Another Score to Watch: Your Insurance Bureau Score

Insurance Score

By now, you’ve probably spent the majority of your adult like fretting over your credit score. You know that scary number that determines whether you’re eligible for a home, car or any type of personal loan? Well, it turns out that in the insurance world, there’s another type of score that you should fear just as much. If you’ve not already been formally introduced, here’s your chance to meet the insurance bureau score.

What is the Insurance Bureau Score?

Your insurance bureau score is an insurance rating is a snapshot of your insurance risk as determined by the information contained on your credit report. Basically, the score is offered as a convenience to insurance companies as it allows them to check how much of a risk you are without having to go find your credit score, and it definitely affects your insurance rates.

So if you have decided to take on an auto insurance policy or get yourself some homeowners insurance, you can bet that the company will be checking your insurance score to determine how much you will be charged.

What Factors Determine the Insurance Bureau Score?

According to Fair Isaac, the factors that determine your insurance bureau score are the same as those that determine your FICO score. But if you’re not sure what they are, here’s a basic snapshot:

  • Outstanding debt
  • Credit history length
  • New applications for credit
  • Types of credit you use
  • Late payments, collections, and bankruptcies

This means that not only does your insurance score reflect what has occurred in your financial life in the past, but it is also updated as your credit score is updated. This could work for or against you depending on your financial choices.

What Is Not Factored Into the Score?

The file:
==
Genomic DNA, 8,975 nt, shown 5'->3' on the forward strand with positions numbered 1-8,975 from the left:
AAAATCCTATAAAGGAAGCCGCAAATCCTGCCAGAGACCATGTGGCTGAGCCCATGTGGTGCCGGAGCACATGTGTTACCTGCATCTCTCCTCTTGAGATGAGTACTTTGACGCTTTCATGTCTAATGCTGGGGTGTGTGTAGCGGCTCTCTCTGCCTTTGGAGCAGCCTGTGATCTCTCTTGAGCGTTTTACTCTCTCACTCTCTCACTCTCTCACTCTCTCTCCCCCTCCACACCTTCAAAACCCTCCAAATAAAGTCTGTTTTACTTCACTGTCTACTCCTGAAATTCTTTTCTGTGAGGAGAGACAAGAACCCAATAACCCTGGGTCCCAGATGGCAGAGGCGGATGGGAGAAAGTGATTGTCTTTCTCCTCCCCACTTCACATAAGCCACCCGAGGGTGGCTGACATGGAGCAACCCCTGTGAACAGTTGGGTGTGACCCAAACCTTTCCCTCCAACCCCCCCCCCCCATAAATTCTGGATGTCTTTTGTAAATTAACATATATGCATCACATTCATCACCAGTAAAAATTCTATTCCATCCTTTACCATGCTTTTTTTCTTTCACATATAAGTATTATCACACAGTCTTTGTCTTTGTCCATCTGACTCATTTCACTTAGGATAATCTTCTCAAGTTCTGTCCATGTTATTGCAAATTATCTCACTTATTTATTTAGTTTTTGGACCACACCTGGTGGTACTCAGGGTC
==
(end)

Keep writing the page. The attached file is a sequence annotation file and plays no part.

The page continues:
Just as there are some factors that will not play a role in determining your credit score, there are factors that will not determine your insurance bureau score. Some of these factors include your:

  • Age
  • Ethnic group
  • Marital status
  • Nationality
  • Religion
  • Gender
  • Income
  • Familial status
  • Handicap
  • Address

It’s good to keep in mind that while the above information is not to be used to determine your insurance score, some could still be used by each individual insurance company when deciding how much to charge for your insurance quotes.

How Can I Improve My Score?

Unfortunately, unlike your credit score, you are not allowed to look at your insurance bureau score. However, since you can get an idea of what goes into your score by checking your credit score, you’re not totally in the dark.

Just a few ideas on ways to increase your insurance score include:

  • Paying your bills when due: It’s important to pay your bills on time every month to keep your credit report intact and, as a result, keep your insurance score in good standing.
  • Keep good debt-to-credit ratio: Your credit utilization ratio determines how well you’re able to manage the credit that’s been extended to you. By keeping your ratio at around 20 percent, you show that you know how to use your credit, but also pay the balance off.
  • Apply for credit in moderation: If you apply for too much credit in a short span, your creditworthiness drops. For this reason, it’s best to apply in moderation.
  • Avoid collection accounts and public records: If you’ve failed to pay due accounts, it’s best to get them straightened out before they show on your credit report as collection accounts or public records. These cause your credit score to plummet, and in turn will cause your insurance score to do the same.

Of course, the insurance score is one of many factors that determine your auto insurance rates, as well as other insurance rates. However, it’s great to know, not only that it exists, but with careful management of your finances, it can have a positive effect on how much you’re charged the next time you purchase an insurance policy.